It is impossible for me to find words to describe the beauty of this place. Just in front of the sanitarium there is a beautiful lake, called Spot Pond. This lake is one of the water supplies of the city of Boston, and it is most carefully guarded from contamination. No bathing or boating is allowed on it.

What of the buildings? They are well built, and fairly convenient. In one of the cottages, the doors and window casings are made of heavy black walnut, and many of the washstands, bureaus, chairs, and bedsteads are also of black walnut. There was about six thousand dollars’ worth of furniture in the buildings when they were purchased. The buildings, with the forty acres of land, cost thirty-nine thousand dollars.

This property has come to us in the providence of God, and we should be thankful and grateful, realizing that the Lord has been working in behalf of his people, so that they shall have courage to press forward in his work. Let those who are connected with this sanitarium remember that the Lord is to be praised. He has worked on human minds to keep this place from passing into the hands of those who could not appreciate its advantages. In this institution a work is to be done that will bring health to soul and body. And the praise of God is to be in the hearts and minds of the workers.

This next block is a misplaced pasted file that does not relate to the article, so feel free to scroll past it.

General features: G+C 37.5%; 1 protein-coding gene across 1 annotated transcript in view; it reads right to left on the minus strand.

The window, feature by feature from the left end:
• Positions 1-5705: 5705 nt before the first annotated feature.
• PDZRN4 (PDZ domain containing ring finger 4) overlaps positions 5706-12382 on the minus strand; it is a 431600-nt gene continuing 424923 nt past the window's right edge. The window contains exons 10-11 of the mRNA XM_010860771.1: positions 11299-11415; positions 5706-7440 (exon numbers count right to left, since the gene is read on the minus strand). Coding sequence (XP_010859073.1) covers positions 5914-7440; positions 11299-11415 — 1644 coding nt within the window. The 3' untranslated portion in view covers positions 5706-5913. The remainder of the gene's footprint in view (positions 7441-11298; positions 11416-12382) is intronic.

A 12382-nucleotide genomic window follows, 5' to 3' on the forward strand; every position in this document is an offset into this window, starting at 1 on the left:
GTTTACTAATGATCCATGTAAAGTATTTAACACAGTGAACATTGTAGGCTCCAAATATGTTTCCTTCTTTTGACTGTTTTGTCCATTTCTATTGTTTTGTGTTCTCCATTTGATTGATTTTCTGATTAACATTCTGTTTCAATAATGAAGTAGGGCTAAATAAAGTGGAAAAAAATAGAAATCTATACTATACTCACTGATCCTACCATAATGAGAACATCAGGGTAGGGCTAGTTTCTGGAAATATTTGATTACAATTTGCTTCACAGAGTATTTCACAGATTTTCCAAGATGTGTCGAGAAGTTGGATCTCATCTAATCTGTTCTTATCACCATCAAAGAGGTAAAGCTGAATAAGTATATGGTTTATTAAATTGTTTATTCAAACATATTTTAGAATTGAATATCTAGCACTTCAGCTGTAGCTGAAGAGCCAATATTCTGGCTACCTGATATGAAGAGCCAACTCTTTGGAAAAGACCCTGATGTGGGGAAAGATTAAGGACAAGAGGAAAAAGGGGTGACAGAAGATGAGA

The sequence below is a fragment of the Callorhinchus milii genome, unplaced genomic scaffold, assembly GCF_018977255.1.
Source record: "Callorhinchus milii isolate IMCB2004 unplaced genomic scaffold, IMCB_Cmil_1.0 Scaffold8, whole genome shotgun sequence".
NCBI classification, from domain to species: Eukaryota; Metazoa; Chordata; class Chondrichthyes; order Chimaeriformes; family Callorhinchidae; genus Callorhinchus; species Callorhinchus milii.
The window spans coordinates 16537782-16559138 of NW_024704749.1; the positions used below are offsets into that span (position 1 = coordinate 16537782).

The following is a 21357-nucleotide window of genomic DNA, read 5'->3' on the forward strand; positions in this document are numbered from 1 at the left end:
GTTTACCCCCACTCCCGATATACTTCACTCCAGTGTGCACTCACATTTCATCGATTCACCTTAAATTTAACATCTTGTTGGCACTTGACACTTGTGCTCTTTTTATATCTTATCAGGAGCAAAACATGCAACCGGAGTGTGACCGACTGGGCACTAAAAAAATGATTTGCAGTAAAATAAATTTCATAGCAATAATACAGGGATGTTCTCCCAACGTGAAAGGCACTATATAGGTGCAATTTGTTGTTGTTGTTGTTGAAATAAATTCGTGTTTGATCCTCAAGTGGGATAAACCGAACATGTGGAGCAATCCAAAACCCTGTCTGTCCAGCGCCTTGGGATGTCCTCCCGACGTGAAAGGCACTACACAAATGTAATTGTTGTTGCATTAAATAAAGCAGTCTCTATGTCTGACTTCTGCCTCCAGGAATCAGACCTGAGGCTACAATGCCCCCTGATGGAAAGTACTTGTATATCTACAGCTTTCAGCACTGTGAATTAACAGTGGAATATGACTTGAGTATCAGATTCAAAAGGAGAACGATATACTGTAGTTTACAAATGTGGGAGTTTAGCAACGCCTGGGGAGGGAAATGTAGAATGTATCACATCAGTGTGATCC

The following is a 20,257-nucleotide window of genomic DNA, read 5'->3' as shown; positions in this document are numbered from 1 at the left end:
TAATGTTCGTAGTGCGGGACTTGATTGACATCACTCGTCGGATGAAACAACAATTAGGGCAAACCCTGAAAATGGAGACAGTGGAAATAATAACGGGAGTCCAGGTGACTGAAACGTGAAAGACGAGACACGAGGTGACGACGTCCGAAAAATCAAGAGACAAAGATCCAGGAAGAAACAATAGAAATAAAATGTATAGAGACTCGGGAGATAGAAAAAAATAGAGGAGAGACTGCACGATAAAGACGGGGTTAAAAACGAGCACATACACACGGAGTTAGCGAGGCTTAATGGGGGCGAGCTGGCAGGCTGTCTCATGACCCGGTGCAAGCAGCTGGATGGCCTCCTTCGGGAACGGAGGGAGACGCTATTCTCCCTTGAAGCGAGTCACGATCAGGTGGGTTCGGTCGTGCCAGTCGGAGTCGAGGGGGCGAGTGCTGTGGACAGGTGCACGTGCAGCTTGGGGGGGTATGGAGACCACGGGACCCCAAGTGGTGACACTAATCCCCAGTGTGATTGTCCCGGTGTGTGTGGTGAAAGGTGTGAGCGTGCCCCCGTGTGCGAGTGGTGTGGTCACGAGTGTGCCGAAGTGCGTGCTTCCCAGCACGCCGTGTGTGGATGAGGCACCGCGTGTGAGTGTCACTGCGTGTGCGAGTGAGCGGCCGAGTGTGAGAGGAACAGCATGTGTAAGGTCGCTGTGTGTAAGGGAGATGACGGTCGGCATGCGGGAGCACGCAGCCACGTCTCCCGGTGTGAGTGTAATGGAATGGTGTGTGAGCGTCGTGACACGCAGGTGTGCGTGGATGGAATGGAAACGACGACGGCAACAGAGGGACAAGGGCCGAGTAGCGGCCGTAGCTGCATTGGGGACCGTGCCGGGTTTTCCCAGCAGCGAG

Additional facilities should be provided for the care of the patients. Many from Boston and from other places will come here to be away from the din and bustle of the city. Other buildings will be needed. Rooms must be provided for the rich, who are accustomed to many conveniences.

Boston has been pointed out to me as a place that must be faithfully worked. The light must shine in the outskirts and in the inmost parts. This sanitarium is one of the greatest facilities that can be employed to reach Boston with the truth. This city and its suburbs must hear the last message of mercy to be given to our world. Tent meetings must be held in many places. The workers must put to the very best use the abilities that God has given them. The gifts of grace will increase by wise use. But there must be no self-exaltation. No precise lines are to be laid down. Let the Holy Spirit direct the workers. They are to keep looking unto Jesus, the author and finisher of their faith. The work for this great city will be signalized by the revelation of the Holy Spirit, if all will walk humbly with God.